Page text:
One million US jobless to lose financial aid

Job seekers attend career fair in Florida (7 November 2013) Some 4.1 million Americans have been out of work for six months or longer

More than a million Americans will lose their unemployment benefits after an emergency federal programme expired on Saturday.

Lawmakers failed to agree on an extension of the scheme before the US Congress began its winter recess.

Former President George W Bush introduced the assistance plan in 2008 at the start of the recession.

Under the programme, jobless people received an average monthly stipend of $1,166 for up to 73 weeks.

The White House says the benefits have kept millions of families out of poverty, but many Republicans argue that the scheme's annual $25bn price tag is too expensive.

The stalemate comes two months after a budget fight in the US Congress led to the partial shutdown of the government.

'Urgent priority'

President Barack Obama has vowed to push for the renewal of the expired programme when Congress reconvenes in early January.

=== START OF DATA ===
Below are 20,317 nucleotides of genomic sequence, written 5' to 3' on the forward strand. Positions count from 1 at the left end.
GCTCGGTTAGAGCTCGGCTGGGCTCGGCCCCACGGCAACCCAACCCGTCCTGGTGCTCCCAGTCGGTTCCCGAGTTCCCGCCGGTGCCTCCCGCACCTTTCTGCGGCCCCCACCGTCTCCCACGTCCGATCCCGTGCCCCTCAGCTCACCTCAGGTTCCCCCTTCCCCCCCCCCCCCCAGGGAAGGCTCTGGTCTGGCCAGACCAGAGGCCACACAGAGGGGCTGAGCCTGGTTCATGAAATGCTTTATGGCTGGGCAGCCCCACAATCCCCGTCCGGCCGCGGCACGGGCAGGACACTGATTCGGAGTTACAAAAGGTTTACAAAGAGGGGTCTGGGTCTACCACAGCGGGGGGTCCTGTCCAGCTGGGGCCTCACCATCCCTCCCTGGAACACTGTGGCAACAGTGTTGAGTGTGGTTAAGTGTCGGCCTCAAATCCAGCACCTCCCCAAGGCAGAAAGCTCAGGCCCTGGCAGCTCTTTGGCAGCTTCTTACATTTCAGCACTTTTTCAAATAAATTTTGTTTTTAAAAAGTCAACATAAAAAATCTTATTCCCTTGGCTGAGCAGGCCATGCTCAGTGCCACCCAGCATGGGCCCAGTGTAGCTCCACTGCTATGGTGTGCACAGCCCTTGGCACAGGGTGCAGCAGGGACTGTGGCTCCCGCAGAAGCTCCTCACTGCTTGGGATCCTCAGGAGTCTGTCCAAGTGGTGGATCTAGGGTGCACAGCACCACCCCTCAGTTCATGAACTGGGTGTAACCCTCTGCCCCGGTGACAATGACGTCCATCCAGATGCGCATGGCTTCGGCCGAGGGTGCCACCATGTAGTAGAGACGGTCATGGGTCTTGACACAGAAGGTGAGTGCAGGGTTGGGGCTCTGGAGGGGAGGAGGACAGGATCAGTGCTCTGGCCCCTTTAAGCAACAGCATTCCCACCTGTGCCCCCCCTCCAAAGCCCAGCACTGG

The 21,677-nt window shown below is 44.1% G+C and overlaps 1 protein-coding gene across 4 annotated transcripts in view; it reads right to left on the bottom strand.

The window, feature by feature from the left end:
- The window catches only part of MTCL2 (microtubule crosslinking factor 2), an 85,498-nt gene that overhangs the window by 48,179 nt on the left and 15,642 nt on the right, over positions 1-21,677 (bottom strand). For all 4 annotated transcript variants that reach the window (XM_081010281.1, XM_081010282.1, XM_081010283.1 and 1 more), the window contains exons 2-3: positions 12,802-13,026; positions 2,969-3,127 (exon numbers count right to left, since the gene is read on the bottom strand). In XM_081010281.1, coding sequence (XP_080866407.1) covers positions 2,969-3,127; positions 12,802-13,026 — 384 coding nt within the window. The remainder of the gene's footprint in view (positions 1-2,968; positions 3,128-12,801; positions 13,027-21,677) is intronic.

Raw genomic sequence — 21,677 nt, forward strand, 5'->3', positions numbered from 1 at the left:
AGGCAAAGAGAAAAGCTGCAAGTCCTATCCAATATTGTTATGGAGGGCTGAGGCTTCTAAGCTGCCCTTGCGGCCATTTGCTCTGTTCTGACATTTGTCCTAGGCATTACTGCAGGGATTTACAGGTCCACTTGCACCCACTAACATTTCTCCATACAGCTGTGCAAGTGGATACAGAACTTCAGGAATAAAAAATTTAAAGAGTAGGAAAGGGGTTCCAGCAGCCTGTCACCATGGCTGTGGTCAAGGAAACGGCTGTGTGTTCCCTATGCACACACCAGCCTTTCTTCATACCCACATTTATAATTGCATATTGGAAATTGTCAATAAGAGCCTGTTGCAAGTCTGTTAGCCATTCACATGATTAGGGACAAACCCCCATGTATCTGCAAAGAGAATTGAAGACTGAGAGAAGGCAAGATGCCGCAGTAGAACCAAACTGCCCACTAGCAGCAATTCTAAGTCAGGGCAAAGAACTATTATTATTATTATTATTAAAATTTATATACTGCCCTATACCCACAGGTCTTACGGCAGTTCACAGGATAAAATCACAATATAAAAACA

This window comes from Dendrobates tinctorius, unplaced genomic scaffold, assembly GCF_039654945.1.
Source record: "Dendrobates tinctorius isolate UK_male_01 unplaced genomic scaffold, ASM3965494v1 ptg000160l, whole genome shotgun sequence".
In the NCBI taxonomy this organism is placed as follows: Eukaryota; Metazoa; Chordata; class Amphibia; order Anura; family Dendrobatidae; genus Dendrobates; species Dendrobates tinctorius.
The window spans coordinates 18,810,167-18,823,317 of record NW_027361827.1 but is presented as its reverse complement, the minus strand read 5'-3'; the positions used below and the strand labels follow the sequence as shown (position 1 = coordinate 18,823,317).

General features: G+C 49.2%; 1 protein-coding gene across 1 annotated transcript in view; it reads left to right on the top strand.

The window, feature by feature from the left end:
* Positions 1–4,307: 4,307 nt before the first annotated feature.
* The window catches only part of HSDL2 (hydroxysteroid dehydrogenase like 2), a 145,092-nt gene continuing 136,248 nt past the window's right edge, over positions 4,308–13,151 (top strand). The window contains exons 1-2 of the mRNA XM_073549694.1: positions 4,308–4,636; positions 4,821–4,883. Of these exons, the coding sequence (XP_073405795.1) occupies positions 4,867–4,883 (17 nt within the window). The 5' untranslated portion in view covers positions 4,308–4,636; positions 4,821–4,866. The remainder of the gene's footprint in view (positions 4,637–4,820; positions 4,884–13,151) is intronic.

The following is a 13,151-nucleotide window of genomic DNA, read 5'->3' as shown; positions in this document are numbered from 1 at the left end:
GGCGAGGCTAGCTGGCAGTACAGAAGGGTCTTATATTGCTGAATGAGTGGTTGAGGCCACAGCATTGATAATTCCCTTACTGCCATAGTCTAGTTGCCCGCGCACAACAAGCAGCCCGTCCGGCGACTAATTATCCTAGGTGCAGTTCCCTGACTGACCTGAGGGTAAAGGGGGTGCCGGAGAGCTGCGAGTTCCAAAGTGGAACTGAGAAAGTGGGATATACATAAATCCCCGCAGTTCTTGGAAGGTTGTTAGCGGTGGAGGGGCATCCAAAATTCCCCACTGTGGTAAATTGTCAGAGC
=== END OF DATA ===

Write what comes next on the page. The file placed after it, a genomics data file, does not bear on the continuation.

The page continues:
"The president said his administration would, as it has for several weeks now, push Congress to act promptly and in bipartisan fashion to address this urgent economic priority," White House spokesman Josh Earnest said.

An estimated 1.3 million people will initially be cut off with the end of the "emergency unemployment compensation", US officials say.

Millions more could be affected next year after they lose state benefits, which in many states expire after six months.

The financial aid was designed to help US citizens who lost their jobs during the recession and were unable to find new work while receiving the state benefits.

The US unemployment rate fell to a five-year low of 7% in November, according to the US Labor Department.

But the long-term jobless rate remains a problem for the economy, with some 4.1 million Americans currently out of work for six months or longer.

There has been repeated political wrangling between the Republicans, who control the lower house - the House of Representatives - and the Democrats, who have a majority in the upper house, the Senate.

Because of disagreements between the two houses over federal government spending, the US Congress failed to pass a budget before the fiscal year ended on 30 September.

Both sides eventually struck a last-gasp deal in October to end the federal shutdown and raise the federal debt limit.

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